The Belly Up is definitely one of my favorite venues – great sound, décor and vibes and with a sense of intimacy that is often lost at other, bigger venues. There were just two acts on the lineup for the evening. This can be great because sometimes you want to focus on the acts you came for (and get back home at a reasonable time on those weeknights with work in the morning).

El Ten Eleven

The opener was DWNTWN, a Los Angeles based synth pop band. They played a set of catchy songs that made me tap my feet throughout their set. Had there been another band before them, they definitely could have got the crowd dancing a little bit more with dreamy indie electro songs like “See My Eyes and “Till Tomorrow” but attendees were still warming up for the evening.

I was excited to see El Ten Eleven because they embody some of my favorite elements in music in the form of memorable melodies, dancey beats, technical musicianship, occasional use of odd time signatures, and elements of electronica (via live looping). For these reasons, their performance has been one of my recent favorites and had me bouncing, tapping along and rocking out. Even though the group is made up of the duo as seen above, their sound is very full and that is because of their precision use of live looping. Guitarist/bassist Kristian Dunn utilizes a double neck instrument, switching off between playing, recording and looping the guitar or bass – adding and removing layers throughout the course of the song via his large set of pedals and effects. Sometimes he plays both simultaneously (!), through his use of tapping – a technique that is very prominent and unique to their instrumental post-rock sound. Drummer Tim Fogarty has an impeccable sense of rhythm, keeping up with and enhancing the complexities of their material. Besides his acoustic kit, Tim uses a few electronic pads and drums which add to the dynamics, especially when using big “808” sounding kick drum for song breakdowns. The backdrop lighting was extremely fitting to their performance, minimalist in nature but with maximum results.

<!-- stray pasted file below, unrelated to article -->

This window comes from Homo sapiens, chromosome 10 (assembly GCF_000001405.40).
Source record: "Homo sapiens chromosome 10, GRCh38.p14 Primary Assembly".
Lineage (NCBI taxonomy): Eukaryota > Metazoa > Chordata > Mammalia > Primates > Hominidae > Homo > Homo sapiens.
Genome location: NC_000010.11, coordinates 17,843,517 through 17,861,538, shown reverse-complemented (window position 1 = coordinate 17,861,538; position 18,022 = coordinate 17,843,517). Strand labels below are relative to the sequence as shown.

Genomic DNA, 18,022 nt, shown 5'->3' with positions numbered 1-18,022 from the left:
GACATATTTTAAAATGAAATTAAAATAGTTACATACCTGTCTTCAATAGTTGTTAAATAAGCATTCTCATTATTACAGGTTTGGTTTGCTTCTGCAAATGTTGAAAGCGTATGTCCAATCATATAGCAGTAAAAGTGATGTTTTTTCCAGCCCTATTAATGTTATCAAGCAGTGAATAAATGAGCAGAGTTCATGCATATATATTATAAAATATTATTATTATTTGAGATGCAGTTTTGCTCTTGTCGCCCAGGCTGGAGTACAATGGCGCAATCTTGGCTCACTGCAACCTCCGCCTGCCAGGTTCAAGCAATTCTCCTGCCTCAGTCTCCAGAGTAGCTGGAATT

Besides the band’s obvious talent, they are also genuine and humble, admitting that the idea of an encore is pointless and arrogant. Instead they thanked the crowd and finished up the set with two more songs – the last one being a crowd (and personal) favorite “My Only Swerving.” I like the fact that El Ten Eleven is an instrumental band, as it truly allows the listener to be guided on a musical journey of which I will gladly embark on again.

Check out their animated music video for “Yellow Bridges” for a visual journey as well. It was created & directed by Cyriak, a visual artist I’ve done a spotlight on in an earlier post.

El Ten Eleven’s music would fit well in a Mood Core program like Perimeter, with its inclusion of eclectic indie sounds.

– Submitted by Jesse Nathason, Music Design